Damasio’s somatic marker hypothesis isn’t the only one which elaborates on a link between ideational representations and affect. V. S. Ramachandran’s research on patients with Capgras syndrome has lead to his proposal of what he calls the inferior thalamic (IT)-limbic disconnection hypothesis. Capgras syndrome is a rare and bizarre affliction whereby patients will report that their loved ones have been replaced by imposters. In order to investigate what neural mechanism is involved in this strange psychological case, Ramachandran conducted several experiment on a Capgras patient named DS. The first of these involved a skin conductance test whereby DS’s unconscious emotional responses to familiar and unfamiliar faces was assessed. Compared to controls, DS did not exhibit what Ramanchandran calls the emotional ‘glow’ which is typically observed when one sees a familiar face. In another experiment, DS was largely incapable of gauging whether a model was looking off-center or directly at him. But interestingly, DS communicated that the same model had changed three times during the course of the study. It appears that DS’s ‘imposter syndrome’ caused him to partition the identity of the same person multiple times.
Ramachandran interpreted these results as a deficit in IT-limbic connections, which are normally involved with applying emotional salience to visual representations. According to this theory, what is causing DS to conflate his loved ones with imposters (as well as identify the same model as three different people) is a discontinuity between a given visual representation and its appropriate affect. Ramachandran believes that the continuity in affect between the same visual representation is important to constructing an identity: without the ability to retrieve the ‘old file’, the brain creates a new slot for the experience. Thus, when DS looks at a familiar face but does not experience the affect which would normally accompany it, his explanation is that an imposter must be afoot: he does not believe that it could be the same individual.
All this is to say that the link between intellect and affect is much more substantial than we normally think. Day to day, we might consider the function of pure reason and emotions to be distinct; we’re often told to separate the two when it comes to making ‘clear minded decisions’ and so on. In Damasio’s book, the error which Descartes is charged of making is precisely this position that reason can, and perhaps should, be divorced from subjective conditions of preference, passion, etc.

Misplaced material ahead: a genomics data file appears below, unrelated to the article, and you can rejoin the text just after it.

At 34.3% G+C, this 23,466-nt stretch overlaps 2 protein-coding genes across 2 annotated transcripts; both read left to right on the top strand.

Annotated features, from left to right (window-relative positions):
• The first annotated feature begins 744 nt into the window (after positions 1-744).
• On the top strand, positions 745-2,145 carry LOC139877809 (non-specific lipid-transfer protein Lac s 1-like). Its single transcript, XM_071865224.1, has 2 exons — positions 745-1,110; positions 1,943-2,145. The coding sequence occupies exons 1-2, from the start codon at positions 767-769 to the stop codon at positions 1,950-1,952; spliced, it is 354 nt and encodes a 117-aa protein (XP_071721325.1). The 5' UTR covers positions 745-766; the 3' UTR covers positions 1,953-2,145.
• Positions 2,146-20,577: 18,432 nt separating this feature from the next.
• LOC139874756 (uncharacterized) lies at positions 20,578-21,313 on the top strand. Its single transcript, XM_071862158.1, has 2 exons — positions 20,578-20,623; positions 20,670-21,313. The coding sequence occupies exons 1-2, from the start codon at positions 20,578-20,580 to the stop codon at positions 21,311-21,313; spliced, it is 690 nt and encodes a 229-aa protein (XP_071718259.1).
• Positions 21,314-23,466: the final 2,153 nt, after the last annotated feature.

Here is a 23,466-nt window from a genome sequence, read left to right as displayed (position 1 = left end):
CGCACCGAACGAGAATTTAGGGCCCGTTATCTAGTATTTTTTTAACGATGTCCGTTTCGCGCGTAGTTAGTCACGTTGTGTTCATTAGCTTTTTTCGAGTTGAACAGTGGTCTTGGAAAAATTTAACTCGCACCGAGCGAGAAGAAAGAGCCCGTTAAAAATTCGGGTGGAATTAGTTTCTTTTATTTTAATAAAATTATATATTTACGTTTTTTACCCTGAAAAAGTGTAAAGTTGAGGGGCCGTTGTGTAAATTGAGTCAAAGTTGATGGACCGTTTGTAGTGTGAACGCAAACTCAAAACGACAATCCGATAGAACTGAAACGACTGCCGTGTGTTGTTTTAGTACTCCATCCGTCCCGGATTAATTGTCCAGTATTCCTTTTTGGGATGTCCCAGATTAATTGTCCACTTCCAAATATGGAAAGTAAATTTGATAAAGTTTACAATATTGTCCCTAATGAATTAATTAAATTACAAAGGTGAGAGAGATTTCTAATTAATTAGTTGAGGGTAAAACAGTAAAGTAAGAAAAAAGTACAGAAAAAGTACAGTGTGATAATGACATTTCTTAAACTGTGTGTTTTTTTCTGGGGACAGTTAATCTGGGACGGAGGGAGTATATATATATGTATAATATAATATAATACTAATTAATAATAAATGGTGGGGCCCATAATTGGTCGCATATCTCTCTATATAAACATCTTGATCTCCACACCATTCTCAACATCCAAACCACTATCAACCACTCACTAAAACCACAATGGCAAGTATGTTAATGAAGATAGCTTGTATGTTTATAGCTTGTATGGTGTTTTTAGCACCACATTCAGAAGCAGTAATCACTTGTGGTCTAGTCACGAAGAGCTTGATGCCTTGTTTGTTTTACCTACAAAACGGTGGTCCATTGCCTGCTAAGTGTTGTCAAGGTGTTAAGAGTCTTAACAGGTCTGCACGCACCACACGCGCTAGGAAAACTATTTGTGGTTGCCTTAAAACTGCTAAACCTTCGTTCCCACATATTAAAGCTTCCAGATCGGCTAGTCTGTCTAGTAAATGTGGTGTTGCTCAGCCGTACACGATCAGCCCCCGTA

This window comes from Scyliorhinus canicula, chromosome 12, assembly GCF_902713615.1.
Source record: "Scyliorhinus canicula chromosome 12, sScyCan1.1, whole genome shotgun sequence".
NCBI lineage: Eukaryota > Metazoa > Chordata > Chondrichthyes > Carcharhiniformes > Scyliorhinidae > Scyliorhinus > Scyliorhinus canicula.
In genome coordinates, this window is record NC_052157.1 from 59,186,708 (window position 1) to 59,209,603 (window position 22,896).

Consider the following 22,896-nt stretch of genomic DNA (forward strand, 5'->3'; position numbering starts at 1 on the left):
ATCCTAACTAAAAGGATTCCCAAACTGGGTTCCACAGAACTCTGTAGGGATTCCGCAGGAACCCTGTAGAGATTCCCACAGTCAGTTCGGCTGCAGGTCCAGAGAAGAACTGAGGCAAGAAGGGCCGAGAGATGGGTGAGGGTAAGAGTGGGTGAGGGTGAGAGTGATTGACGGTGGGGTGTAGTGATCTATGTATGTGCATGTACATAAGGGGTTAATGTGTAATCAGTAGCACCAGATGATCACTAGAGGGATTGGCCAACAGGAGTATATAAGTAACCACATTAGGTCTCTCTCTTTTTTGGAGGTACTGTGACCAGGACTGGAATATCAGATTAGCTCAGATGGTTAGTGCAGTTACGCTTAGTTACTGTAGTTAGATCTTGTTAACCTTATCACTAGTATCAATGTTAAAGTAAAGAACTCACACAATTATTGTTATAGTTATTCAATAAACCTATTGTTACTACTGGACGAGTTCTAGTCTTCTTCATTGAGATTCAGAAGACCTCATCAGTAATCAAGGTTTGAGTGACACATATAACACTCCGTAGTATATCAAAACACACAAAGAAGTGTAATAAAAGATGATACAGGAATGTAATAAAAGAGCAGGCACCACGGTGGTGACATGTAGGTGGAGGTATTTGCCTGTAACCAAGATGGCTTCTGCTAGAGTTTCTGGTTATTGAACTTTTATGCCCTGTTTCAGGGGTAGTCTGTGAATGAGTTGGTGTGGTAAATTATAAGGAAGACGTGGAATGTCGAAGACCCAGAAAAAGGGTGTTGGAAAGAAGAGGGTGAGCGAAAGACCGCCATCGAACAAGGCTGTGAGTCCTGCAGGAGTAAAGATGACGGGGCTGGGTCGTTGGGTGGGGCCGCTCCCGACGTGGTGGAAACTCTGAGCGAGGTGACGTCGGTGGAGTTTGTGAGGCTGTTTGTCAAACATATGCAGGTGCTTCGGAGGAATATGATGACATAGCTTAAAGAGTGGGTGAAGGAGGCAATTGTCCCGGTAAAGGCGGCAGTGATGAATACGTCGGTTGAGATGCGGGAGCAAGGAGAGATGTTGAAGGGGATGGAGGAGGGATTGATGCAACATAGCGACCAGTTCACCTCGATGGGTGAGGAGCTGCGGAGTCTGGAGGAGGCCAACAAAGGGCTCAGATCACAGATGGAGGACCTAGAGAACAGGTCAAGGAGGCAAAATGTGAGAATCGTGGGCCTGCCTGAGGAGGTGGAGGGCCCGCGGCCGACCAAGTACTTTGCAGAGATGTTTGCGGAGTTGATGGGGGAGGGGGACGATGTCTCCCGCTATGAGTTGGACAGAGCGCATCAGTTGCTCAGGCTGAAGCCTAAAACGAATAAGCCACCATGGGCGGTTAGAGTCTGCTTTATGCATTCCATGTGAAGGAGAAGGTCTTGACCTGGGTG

A scene from one of my favorite TV shows, Psych, will make an nice example of the relationship between semantic versus emotional processing. The hyper-vigilant ‘psychic’ detective Shawn Spenser has conducted a breaking-and-entering and quickly becomes a person of interest. He is hooked up to a lie-detector test and must find a way to conceal his lies. In order to accomplish this, he employs a beautiful strategy: he recreates the events in his mind, but uses ambiguous words in order to describe these memories. Thus, the words he conveys do not incriminate himself in any way, and yet they cannot be detected by the physiological readings of the lie detector because Shawn himself is actually not lying on a physiological level: he is faithfully reporting the contents of his mind. When the head detective asks him: what did you do last night? Shawn conjures up the image of a Nintendo he found while rummaging through the house and innocently reports that he played video games. Here we find a practical application of the distinction between the affect, reflected by a physiological response, and the intellect, which finds its expression through a verbal report.
Here is another example. I watched a video recently where an actor mixed together mayonnaise, mustard, coffee, and so on into a blender. In the next scene, we see him drinking a concoction of the same color. My immediate reaction was to be disgusted, since the camera work made it seem like it was a natural transition and he was faithfully drinking what was created in the previous scene. But I could immediately turn my disgust into appeal by thinking about what the drink actually was: probably some mix of chocolate milk and raspberry syrup by the looks of it. The flickering between those two affects was facilitated by my conscious semantic processing of the visual image — from disgusting mix, to sweet drink, back to disgusting.
Damasio combines both hard neuroscience and findings from clinical neurology in order to mount his critique of Descartes’ res cogitans. His book is a must-read for anyone who wishes to investigate the emerging philosophical implications of the brain sciences.
In part II, we’ll examine how another neuroscientist, Daniel Dennett, responds to Descartes’ philosophical assumptions by picking apart some findings from cognitive psychology.